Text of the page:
Summary of “Learning Chess at Forty”

I would explain that I too was learning to play, and the resulting tone was cheerily patronizing: Good luck with that! Reading about an international tournament, I was struck by a suggestion that a grandmaster had passed his peak.
Magnus Carlsen, the world’s current top-ranked player, was the youngest player to reach number one, at age 19.
“If you’re talking about two novices,” Charness said, when I asked him about my daughter, me, and chess, “Your daughter would probably pick things up about twice as fast as you could.” My daughter is, in effect, learning chess like a first language, whereas I am learning it like a second language.
After what seemed a particularly disastrous move, I would try to play coach for a moment, and ask: Are you sure that’s what you want to do? She would shrug.
Even if I was only learning chess for the first time, I had a lifetime of play behind me.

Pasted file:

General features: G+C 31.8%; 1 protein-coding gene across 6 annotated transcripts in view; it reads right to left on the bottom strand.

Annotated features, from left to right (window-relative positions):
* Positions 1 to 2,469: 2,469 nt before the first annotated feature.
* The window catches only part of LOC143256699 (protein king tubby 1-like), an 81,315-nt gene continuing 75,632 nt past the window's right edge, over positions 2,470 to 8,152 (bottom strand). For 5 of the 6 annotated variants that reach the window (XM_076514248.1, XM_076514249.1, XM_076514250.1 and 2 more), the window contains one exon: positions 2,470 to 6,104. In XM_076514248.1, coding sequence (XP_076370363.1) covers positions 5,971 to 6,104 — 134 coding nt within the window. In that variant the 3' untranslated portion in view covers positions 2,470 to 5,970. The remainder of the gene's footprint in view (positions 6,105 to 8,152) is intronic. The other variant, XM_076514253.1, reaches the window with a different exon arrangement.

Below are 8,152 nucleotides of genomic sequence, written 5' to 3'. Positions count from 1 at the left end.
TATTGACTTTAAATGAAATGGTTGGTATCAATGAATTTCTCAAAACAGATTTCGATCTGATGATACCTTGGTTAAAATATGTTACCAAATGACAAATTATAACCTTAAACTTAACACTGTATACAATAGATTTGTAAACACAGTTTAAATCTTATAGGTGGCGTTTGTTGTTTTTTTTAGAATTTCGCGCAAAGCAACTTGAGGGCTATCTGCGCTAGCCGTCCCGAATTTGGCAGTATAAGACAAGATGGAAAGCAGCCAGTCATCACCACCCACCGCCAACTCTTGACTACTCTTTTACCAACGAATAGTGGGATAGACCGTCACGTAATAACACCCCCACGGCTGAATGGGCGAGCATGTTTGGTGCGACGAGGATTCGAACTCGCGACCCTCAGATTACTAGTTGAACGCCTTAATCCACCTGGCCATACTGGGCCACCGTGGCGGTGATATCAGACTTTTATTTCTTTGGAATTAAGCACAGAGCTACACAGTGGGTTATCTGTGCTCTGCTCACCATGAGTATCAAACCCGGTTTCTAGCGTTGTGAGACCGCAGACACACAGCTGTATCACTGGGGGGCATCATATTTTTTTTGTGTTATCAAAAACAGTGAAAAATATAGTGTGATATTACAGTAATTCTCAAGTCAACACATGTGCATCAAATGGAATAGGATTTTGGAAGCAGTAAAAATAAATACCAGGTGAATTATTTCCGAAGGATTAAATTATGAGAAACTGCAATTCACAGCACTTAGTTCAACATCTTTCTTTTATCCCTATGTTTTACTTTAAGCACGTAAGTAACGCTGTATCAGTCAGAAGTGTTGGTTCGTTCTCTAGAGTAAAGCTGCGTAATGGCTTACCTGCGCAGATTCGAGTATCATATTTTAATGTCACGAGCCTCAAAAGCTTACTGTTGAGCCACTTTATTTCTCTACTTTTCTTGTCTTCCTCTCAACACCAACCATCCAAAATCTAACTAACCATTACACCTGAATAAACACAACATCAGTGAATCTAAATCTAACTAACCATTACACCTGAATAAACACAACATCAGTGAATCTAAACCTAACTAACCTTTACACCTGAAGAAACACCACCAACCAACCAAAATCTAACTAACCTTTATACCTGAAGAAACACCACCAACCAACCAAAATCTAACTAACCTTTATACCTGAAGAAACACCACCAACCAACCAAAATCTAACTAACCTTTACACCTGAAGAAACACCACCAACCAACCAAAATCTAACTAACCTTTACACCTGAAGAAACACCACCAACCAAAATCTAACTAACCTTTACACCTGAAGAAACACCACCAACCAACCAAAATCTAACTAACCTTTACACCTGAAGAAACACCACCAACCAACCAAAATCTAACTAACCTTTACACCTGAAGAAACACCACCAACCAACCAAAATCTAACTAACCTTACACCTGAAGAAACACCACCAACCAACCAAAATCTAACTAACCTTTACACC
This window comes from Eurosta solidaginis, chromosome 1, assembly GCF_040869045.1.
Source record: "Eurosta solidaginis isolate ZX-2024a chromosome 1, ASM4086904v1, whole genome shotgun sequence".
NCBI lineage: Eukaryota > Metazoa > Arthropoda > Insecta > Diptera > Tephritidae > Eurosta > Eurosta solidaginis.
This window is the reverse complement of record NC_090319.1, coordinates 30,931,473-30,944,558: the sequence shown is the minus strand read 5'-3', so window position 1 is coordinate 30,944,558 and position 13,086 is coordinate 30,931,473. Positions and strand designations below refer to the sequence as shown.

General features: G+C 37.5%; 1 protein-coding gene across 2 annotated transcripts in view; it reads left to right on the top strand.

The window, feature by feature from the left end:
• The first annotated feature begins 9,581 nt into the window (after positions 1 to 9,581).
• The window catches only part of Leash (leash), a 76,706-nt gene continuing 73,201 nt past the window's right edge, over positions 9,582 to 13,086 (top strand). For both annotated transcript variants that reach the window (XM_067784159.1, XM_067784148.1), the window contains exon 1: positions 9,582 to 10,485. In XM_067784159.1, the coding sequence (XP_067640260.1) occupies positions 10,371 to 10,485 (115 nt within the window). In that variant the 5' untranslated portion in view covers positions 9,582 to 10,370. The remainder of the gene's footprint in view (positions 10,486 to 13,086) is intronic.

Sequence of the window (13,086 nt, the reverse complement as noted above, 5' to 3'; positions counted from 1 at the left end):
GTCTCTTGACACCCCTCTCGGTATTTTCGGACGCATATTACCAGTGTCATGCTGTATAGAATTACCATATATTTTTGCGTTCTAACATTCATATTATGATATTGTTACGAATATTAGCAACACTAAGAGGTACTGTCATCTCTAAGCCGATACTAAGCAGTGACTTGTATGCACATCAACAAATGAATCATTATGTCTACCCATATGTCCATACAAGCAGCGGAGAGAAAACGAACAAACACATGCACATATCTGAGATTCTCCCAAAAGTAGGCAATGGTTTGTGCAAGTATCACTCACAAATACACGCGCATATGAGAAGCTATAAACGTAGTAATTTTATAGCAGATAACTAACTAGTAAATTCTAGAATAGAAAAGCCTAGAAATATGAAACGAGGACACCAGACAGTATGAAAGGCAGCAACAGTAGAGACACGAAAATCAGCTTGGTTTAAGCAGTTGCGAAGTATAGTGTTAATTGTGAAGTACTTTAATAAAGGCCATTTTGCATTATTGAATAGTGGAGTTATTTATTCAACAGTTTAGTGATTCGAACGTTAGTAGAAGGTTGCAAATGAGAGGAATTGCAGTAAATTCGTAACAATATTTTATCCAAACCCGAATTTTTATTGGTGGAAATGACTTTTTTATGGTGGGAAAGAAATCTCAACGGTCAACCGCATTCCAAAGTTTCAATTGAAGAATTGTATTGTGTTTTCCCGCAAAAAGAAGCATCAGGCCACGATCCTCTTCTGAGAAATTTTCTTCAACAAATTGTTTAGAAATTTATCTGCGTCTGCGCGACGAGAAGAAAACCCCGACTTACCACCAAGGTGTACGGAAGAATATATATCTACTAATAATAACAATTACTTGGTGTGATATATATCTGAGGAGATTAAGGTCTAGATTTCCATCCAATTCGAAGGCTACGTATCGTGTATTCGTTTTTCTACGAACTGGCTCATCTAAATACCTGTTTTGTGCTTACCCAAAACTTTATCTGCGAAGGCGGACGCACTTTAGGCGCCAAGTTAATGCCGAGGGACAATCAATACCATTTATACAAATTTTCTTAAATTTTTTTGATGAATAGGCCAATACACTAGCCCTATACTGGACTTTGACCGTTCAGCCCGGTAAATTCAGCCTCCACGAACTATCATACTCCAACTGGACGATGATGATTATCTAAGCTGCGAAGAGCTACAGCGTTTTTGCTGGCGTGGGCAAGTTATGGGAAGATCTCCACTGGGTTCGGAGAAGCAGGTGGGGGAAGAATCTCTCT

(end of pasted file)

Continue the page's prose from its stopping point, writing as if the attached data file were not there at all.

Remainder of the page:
Chess, especially played at the top levels, can encompass both fluid and crystallized intelligence-one needs the firepower to quickly think through a novel position, but it also helps to draw upon a deep reservoir of past games.
As Daniel King, a London-based retired professional chess player who now analyzes and commentates chess matches, tells me, “Children just kind of go for it-that kind of confidence can be very disconcerting for the opponent.” Lacking larger representational “Schema,” the psychologist Dianne Horgan has noted, children players rely more on simple heuristics and “Satisficing,” choosing the first good-looking move.
She played, in those games, as if I were just some lower-level chess engine making haplessly random moves.

The orginal article.